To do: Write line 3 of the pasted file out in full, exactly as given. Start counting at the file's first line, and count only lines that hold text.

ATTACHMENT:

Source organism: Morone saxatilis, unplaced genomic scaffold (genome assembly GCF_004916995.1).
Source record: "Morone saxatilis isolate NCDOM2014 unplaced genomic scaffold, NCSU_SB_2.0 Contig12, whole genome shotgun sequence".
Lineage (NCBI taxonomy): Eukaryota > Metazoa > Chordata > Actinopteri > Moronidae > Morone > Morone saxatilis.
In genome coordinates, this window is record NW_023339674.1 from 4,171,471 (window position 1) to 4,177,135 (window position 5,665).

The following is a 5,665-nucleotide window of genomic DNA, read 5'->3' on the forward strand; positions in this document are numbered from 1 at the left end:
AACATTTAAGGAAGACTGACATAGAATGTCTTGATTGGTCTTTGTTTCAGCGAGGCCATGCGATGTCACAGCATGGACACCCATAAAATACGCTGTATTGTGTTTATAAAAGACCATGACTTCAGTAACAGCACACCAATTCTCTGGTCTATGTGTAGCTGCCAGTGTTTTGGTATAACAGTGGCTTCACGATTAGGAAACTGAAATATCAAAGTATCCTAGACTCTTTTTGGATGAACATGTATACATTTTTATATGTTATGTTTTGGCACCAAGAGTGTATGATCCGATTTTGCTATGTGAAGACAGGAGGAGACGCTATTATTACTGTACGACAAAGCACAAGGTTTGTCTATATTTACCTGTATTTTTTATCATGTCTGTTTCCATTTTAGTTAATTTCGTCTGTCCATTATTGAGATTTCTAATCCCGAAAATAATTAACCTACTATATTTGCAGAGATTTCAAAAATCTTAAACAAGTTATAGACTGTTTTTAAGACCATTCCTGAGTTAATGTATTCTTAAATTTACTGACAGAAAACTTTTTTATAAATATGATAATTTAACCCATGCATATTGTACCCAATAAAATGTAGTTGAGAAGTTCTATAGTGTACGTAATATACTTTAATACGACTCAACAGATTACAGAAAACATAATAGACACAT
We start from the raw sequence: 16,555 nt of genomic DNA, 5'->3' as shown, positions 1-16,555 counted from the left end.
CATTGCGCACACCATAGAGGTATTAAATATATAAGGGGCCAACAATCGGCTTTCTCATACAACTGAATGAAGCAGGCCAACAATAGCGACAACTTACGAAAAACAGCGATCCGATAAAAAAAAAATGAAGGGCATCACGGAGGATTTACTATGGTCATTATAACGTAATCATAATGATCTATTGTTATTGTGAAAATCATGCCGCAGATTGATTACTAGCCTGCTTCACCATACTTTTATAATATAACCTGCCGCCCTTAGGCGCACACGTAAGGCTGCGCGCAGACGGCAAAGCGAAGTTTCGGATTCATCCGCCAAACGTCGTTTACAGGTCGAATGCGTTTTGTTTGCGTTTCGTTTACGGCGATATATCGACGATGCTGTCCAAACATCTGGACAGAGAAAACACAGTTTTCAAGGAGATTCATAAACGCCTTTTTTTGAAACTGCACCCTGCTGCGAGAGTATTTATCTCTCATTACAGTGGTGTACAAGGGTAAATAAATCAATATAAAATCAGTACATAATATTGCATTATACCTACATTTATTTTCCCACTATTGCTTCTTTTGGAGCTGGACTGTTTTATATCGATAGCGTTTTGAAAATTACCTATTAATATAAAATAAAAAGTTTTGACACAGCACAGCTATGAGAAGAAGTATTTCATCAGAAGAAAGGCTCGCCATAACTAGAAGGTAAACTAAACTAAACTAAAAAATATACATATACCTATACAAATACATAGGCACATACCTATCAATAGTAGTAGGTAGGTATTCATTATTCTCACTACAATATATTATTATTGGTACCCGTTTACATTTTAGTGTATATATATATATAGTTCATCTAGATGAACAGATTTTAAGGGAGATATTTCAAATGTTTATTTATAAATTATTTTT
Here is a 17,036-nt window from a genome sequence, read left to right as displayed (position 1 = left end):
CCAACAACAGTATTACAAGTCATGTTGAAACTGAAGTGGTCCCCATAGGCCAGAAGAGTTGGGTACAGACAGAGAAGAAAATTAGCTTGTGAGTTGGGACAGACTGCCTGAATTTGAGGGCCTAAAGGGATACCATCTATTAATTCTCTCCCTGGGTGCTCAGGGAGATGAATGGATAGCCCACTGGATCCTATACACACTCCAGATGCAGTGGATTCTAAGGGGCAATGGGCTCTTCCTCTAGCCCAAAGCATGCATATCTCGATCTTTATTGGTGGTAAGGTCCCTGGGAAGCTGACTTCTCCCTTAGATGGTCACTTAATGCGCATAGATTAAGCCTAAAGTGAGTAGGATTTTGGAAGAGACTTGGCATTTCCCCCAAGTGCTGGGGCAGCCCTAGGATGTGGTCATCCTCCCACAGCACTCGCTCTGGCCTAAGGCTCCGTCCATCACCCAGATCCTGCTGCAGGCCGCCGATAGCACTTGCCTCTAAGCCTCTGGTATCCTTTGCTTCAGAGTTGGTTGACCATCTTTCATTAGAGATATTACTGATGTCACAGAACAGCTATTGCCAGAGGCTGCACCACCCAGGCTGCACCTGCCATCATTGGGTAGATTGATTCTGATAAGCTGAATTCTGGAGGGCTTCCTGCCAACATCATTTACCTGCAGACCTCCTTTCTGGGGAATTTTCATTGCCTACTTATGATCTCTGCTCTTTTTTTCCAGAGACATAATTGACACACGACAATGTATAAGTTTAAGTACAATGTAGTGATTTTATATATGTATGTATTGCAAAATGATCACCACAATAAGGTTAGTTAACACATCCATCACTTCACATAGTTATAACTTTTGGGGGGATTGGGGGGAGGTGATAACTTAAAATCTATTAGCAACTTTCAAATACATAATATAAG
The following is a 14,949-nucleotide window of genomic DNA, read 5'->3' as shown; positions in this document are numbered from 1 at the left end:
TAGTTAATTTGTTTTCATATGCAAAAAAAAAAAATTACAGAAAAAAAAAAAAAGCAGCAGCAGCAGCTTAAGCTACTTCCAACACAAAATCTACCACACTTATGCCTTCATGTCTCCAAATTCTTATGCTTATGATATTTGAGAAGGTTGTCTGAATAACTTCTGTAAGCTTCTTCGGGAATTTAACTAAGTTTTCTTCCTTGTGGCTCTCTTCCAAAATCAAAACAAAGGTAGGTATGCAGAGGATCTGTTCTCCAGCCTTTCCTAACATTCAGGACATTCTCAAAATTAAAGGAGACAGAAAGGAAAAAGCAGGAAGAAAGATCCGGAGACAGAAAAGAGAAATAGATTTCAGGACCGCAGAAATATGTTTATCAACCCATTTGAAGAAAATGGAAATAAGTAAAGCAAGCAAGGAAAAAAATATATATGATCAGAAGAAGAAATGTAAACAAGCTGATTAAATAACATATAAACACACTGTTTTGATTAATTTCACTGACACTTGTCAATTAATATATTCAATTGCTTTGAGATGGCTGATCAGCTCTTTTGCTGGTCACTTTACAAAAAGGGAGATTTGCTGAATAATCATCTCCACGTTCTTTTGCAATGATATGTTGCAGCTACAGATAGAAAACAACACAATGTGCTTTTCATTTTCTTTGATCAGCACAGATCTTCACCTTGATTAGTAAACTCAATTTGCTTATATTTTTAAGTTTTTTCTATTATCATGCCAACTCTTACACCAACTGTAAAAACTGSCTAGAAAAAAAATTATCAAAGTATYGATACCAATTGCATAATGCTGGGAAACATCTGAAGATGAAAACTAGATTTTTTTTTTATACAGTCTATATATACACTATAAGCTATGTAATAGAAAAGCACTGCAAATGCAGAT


Lineage (NCBI taxonomy): Eukaryota > Metazoa > Chordata > Actinopteri > Moronidae > Morone > Morone saxatilis.